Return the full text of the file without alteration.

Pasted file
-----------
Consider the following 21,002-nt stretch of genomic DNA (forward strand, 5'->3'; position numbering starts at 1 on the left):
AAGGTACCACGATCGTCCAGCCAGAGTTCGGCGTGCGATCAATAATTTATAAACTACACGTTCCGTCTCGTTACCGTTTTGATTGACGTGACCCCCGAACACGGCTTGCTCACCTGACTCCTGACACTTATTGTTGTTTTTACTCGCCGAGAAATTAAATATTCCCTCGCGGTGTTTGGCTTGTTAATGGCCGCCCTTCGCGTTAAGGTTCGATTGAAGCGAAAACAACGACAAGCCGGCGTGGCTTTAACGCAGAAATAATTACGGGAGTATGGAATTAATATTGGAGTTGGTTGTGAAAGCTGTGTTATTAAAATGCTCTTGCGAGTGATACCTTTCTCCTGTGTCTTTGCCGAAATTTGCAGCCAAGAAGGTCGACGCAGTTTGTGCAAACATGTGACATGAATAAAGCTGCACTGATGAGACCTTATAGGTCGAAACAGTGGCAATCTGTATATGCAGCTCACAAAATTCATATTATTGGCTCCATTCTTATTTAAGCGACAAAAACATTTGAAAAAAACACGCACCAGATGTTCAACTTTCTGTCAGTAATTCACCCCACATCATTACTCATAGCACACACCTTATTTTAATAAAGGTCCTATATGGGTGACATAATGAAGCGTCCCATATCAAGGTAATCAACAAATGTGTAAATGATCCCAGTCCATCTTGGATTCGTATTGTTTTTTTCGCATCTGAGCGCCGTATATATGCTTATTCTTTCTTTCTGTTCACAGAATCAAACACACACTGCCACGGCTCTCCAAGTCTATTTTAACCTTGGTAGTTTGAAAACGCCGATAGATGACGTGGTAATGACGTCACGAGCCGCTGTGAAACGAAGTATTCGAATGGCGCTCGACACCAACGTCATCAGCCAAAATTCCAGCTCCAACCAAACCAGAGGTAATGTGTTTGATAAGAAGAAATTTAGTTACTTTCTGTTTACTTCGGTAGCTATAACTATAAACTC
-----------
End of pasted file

Consider the following 21,002-nt stretch of genomic DNA (forward strand, 5'->3'; position numbering starts at 1 on the left):
AAGGTACCACGATCGTCCAGCCAGAGTTCGGCGTGCGATCAATAATTTATAAACTACACGTTCCGTCTCGTTACCGTTTTGATTGACGTGACCCCCGAACACGGCTTGCTCACCTGACTCCTGACACTTATTGTTGTTTTTACTCGCCGAGAAATTAAATATTCCCTCGCGGTGTTTGGCTTGTTAATGGCCGCCCTTCGCGTTAAGGTTCGATTGAAGCGAAAACAACGACAAGCCGGCGTGGCTTTAACGCAGAAATAATTACGGGAGTATGGAATTAATATTGGAGTTGGTTGTGAAAGCTGTGTTATTAAAATGCTCTTGCGAGTGATACCTTTCTCCTGTGTCTTTGCCGAAATTTGCAGCCAAGAAGGTCGACGCAGTTTGTGCAAACATGTGACATGAATAAAGCTGCACTGATGAGACCTTATAGGTCGAAACAGTGGCAATCTGTATATGCAGCTCACAAAATTCATATTATTGGCTCCATTCTTATTTAAGCGACAAAAACATTTGAAAAAAACACGCACCAGATGTTCAACTTTCTGTCAGTAATTCACCCCACATCATTACTCATAGCACACACCTTATTTTAATAAAGGTCCTATATGGGTGACATAATGAAGCGTCCCATATCAAGGTAATCAACAAATGTGTAAATGATCCCAGTCCATCTTGGATTCGTATTGTTTTTTTCGCATCTGAGCGCCGTATATATGCTTATTCTTTCTTTCTGTTCACAGAATCAAACACACACTGCCACGGCTCTCCAAGTCTATTTTAACCTTGGTAGTTTGAAAACGCCGATAGATGACGTGGTAATGACGTCACGAGCCGCTGTGAAACGAAGTATTCGAATGGCGCTCGACACCAACGTCATCAGCCAAAATTCCAGCTCCAACCAAACCAGAGGTAATGTGTTTGATAAGAAGAAATTTAGTTACTTTCTGTTTACTTCGGTAGCTATAACTATAAACTC